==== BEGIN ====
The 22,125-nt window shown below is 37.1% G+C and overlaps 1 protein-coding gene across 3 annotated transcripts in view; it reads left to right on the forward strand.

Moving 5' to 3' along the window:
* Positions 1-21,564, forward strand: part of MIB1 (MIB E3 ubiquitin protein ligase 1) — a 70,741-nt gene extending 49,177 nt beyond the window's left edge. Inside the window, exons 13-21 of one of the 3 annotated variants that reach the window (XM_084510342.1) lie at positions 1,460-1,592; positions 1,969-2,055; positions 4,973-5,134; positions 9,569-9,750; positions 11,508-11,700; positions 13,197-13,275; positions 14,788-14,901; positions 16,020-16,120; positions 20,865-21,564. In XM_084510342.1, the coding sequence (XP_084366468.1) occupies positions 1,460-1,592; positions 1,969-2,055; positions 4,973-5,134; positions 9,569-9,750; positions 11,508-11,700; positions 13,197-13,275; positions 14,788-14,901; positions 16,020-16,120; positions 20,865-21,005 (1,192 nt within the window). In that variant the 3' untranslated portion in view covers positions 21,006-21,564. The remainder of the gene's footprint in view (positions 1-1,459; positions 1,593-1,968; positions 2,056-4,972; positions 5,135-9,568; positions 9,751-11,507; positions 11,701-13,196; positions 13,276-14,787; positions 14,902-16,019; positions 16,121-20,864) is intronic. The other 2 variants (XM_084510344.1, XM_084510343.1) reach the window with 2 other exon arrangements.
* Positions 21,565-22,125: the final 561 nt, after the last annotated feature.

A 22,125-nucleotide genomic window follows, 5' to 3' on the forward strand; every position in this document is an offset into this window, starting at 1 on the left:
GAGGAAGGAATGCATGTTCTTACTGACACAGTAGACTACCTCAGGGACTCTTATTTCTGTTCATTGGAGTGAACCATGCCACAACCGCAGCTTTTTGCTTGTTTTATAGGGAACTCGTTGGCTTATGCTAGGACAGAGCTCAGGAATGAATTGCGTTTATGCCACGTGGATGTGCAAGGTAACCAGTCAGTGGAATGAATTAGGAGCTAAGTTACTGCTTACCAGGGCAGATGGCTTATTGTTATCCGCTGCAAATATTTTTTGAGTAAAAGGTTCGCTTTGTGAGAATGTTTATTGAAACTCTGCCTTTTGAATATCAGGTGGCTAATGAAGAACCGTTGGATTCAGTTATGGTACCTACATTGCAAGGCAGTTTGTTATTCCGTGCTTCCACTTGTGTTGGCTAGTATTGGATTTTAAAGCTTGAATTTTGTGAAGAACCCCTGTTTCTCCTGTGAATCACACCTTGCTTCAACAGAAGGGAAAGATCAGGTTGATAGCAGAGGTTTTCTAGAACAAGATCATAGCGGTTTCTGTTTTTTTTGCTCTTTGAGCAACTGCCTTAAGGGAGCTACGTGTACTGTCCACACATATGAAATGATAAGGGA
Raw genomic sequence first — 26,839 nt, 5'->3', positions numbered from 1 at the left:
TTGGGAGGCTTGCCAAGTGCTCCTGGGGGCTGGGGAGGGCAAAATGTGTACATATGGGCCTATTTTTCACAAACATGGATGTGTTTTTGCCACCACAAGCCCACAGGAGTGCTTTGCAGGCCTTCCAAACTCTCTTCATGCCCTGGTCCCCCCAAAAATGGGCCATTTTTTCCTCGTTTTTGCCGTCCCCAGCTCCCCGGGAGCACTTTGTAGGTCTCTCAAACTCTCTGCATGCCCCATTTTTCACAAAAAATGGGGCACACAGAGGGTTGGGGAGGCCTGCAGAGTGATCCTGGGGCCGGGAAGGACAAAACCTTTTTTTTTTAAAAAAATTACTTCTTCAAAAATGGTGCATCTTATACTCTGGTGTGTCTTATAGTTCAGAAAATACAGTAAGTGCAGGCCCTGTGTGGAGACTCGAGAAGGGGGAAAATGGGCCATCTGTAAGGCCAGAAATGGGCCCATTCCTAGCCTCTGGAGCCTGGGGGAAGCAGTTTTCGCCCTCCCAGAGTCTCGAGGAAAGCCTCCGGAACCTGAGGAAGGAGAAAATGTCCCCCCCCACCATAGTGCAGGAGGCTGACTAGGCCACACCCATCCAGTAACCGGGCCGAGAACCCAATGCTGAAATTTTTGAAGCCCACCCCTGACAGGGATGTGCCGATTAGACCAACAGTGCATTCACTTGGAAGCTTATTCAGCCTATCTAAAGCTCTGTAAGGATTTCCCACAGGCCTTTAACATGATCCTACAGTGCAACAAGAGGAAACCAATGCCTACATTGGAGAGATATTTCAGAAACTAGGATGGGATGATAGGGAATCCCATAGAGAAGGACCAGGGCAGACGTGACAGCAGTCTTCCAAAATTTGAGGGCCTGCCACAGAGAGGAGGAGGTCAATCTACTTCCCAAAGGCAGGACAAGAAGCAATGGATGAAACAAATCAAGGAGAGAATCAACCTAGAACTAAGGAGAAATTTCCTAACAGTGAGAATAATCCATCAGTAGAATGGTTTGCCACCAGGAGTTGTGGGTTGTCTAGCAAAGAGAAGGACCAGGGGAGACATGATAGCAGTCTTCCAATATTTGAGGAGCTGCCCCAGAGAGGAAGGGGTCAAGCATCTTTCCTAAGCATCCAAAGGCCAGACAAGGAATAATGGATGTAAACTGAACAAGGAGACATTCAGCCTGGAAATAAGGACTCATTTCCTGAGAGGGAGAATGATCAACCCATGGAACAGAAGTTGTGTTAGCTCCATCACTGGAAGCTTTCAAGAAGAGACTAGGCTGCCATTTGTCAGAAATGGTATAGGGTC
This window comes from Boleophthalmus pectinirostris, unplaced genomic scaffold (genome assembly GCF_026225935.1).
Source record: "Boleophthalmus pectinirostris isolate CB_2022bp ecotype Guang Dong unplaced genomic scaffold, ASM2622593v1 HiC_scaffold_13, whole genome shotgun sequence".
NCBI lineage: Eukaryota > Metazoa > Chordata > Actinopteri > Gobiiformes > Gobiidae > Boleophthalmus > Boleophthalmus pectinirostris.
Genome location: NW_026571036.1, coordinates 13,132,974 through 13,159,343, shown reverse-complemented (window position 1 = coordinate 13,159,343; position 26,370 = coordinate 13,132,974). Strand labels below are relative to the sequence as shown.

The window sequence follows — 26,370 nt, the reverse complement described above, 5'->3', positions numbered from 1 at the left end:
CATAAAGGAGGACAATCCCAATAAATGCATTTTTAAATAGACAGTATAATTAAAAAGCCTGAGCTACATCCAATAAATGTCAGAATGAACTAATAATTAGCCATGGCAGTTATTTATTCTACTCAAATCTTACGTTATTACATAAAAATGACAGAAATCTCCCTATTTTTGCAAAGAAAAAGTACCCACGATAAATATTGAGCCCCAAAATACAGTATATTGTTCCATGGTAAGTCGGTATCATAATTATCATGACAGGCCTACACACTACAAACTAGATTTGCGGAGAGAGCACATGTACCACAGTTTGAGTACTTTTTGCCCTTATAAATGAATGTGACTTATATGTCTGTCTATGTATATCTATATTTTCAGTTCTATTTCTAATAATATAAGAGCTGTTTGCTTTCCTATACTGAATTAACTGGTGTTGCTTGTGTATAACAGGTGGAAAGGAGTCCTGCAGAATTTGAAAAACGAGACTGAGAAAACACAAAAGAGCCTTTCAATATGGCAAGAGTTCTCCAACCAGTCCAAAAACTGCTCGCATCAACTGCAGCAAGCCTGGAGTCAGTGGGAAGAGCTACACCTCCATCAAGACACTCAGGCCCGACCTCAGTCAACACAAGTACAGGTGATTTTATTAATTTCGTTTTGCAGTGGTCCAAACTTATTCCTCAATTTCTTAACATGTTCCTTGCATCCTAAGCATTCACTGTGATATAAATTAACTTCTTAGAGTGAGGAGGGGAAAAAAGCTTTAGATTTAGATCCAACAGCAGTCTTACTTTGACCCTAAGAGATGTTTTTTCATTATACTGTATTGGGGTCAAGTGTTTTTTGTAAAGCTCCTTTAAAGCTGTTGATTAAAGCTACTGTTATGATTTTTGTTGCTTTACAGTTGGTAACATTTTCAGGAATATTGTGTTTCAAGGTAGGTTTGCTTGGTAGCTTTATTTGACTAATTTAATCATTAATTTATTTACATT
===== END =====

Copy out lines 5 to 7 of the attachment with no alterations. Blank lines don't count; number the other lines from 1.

A 22,125-nucleotide genomic window follows, 5' to 3' on the forward strand; every position in this document is an offset into this window, starting at 1 on the left:
GAGGAAGGAATGCATGTTCTTACTGACACAGTAGACTACCTCAGGGACTCTTATTTCTGTTCATTGGAGTGAACCATGCCACAACCGCAGCTTTTTGCTTGTTTTATAGGGAACTCGTTGGCTTATGCTAGGACAGAGCTCAGGAATGAATTGCGTTTATGCCACGTGGATGTGCAAGGTAACCAGTCAGTGGAATGAATTAGGAGCTAAGTTACTGCTTACCAGGGCAGATGGCTTATTGTTATCCGCTGCAAATATTTTTTGAGTAAAAGGTTCGCTTTGTGAGAATGTTTATTGAAACTCTGCCTTTTGAATATCAGGTGGCTAATGAAGAACCGTTGGATTCAGTTATGGTACCTACATTGCAAGGCAGTTTGTTATTCCGTGCTTCCACTTGTGTTGGCTAGTATTGGATTTTAAAGCTTGAATTTTGTGAAGAACCCCTGTTTCTCCTGTGAATCACACCTTGCTTCAACAGAAGGGAAAGATCAGGTTGATAGCAGAGGTTTTCTAGAACAAGATCATAGCGGTTTCTGTTTTTTTTGCTCTTTGAGCAACTGCCTTAAGGGAGCTACGTGTACTGTCCACACATATGAAATGATAAGGGA
Raw genomic sequence first — 26,839 nt, 5'->3', positions numbered from 1 at the left: